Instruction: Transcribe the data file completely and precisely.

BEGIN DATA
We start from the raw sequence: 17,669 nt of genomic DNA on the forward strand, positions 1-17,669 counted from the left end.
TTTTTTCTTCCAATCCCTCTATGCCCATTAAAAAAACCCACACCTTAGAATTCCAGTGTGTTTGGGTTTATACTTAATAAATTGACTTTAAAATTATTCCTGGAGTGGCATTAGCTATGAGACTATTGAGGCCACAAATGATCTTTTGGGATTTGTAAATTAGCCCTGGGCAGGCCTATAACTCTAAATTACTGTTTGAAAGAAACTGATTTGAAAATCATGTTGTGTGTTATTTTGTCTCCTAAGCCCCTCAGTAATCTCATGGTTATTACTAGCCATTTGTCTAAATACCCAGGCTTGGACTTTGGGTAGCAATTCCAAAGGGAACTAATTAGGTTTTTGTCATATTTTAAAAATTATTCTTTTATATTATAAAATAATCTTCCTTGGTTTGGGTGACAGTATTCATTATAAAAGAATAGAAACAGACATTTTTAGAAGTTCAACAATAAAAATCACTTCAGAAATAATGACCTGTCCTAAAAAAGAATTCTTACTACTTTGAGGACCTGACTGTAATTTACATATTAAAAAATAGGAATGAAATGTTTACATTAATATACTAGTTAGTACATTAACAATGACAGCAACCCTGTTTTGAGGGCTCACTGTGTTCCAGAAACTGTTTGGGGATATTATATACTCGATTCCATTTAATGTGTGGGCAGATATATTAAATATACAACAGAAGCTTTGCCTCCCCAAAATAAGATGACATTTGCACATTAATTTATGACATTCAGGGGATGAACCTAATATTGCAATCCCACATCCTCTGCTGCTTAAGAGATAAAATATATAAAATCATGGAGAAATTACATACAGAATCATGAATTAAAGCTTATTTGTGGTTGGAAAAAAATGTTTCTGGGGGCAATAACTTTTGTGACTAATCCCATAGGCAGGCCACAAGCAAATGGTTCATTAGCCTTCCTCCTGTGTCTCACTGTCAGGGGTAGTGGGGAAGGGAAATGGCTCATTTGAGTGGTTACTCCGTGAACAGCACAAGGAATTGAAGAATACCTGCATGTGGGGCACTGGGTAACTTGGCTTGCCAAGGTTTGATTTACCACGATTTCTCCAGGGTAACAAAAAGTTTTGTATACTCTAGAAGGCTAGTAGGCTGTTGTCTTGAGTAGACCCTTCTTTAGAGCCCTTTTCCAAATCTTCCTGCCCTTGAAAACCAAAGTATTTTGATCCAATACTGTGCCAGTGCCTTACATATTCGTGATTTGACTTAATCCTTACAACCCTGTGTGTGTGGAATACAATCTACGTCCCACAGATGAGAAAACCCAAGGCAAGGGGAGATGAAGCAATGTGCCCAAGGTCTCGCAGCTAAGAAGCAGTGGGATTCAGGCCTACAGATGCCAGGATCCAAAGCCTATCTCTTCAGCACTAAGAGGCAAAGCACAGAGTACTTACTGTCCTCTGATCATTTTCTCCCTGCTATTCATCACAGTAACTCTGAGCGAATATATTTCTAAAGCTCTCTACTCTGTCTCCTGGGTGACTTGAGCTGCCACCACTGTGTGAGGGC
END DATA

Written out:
We start from the raw sequence: 17,669 nt of genomic DNA on the forward strand, positions 1-17,669 counted from the left end.
TTTTTTCTTCCAATCCCTCTATGCCCATTAAAAAAACCCACACCTTAGAATTCCAGTGTGTTTGGGTTTATACTTAATAAATTGACTTTAAAATTATTCCTGGAGTGGCATTAGCTATGAGACTATTGAGGCCACAAATGATCTTTTGGGATTTGTAAATTAGCCCTGGGCAGGCCTATAACTCTAAATTACTGTTTGAAAGAAACTGATTTGAAAATCATGTTGTGTGTTATTTTGTCTCCTAAGCCCCTCAGTAATCTCATGGTTATTACTAGCCATTTGTCTAAATACCCAGGCTTGGACTTTGGGTAGCAATTCCAAAGGGAACTAATTAGGTTTTTGTCATATTTTAAAAATTATTCTTTTATATTATAAAATAATCTTCCTTGGTTTGGGTGACAGTATTCATTATAAAAGAATAGAAACAGACATTTTTAGAAGTTCAACAATAAAAATCACTTCAGAAATAATGACCTGTCCTAAAAAAGAATTCTTACTACTTTGAGGACCTGACTGTAATTTACATATTAAAAAATAGGAATGAAATGTTTACATTAATATACTAGTTAGTACATTAACAATGACAGCAACCCTGTTTTGAGGGCTCACTGTGTTCCAGAAACTGTTTGGGGATATTATATACTCGATTCCATTTAATGTGTGGGCAGATATATTAAATATACAACAGAAGCTTTGCCTCCCCAAAATAAGATGACATTTGCACATTAATTTATGACATTCAGGGGATGAACCTAATATTGCAATCCCACATCCTCTGCTGCTTAAGAGATAAAATATATAAAATCATGGAGAAATTACATACAGAATCATGAATTAAAGCTTATTTGTGGTTGGAAAAAAATGTTTCTGGGGGCAATAACTTTTGTGACTAATCCCATAGGCAGGCCACAAGCAAATGGTTCATTAGCCTTCCTCCTGTGTCTCACTGTCAGGGGTAGTGGGGAAGGGAAATGGCTCATTTGAGTGGTTACTCCGTGAACAGCACAAGGAATTGAAGAATACCTGCATGTGGGGCACTGGGTAACTTGGCTTGCCAAGGTTTGATTTACCACGATTTCTCCAGGGTAACAAAAAGTTTTGTATACTCTAGAAGGCTAGTAGGCTGTTGTCTTGAGTAGACCCTTCTTTAGAGCCCTTTTCCAAATCTTCCTGCCCTTGAAAACCAAAGTATTTTGATCCAATACTGTGCCAGTGCCTTACATATTCGTGATTTGACTTAATCCTTACAACCCTGTGTGTGTGGAATACAATCTACGTCCCACAGATGAGAAAACCCAAGGCAAGGGGAGATGAAGCAATGTGCCCAAGGTCTCGCAGCTAAGAAGCAGTGGGATTCAGGCCTACAGATGCCAGGATCCAAAGCCTATCTCTTCAGCACTAAGAGGCAAAGCACAGAGTACTTACTGTCCTCTGATCATTTTCTCCCTGCTATTCATCACAGTAACTCTGAGCGAATATATTTCTAAAGCTCTCTACTCTGTCTCCTGGGTGACTTGAGCTGCCACCACTGTGTGAGGGC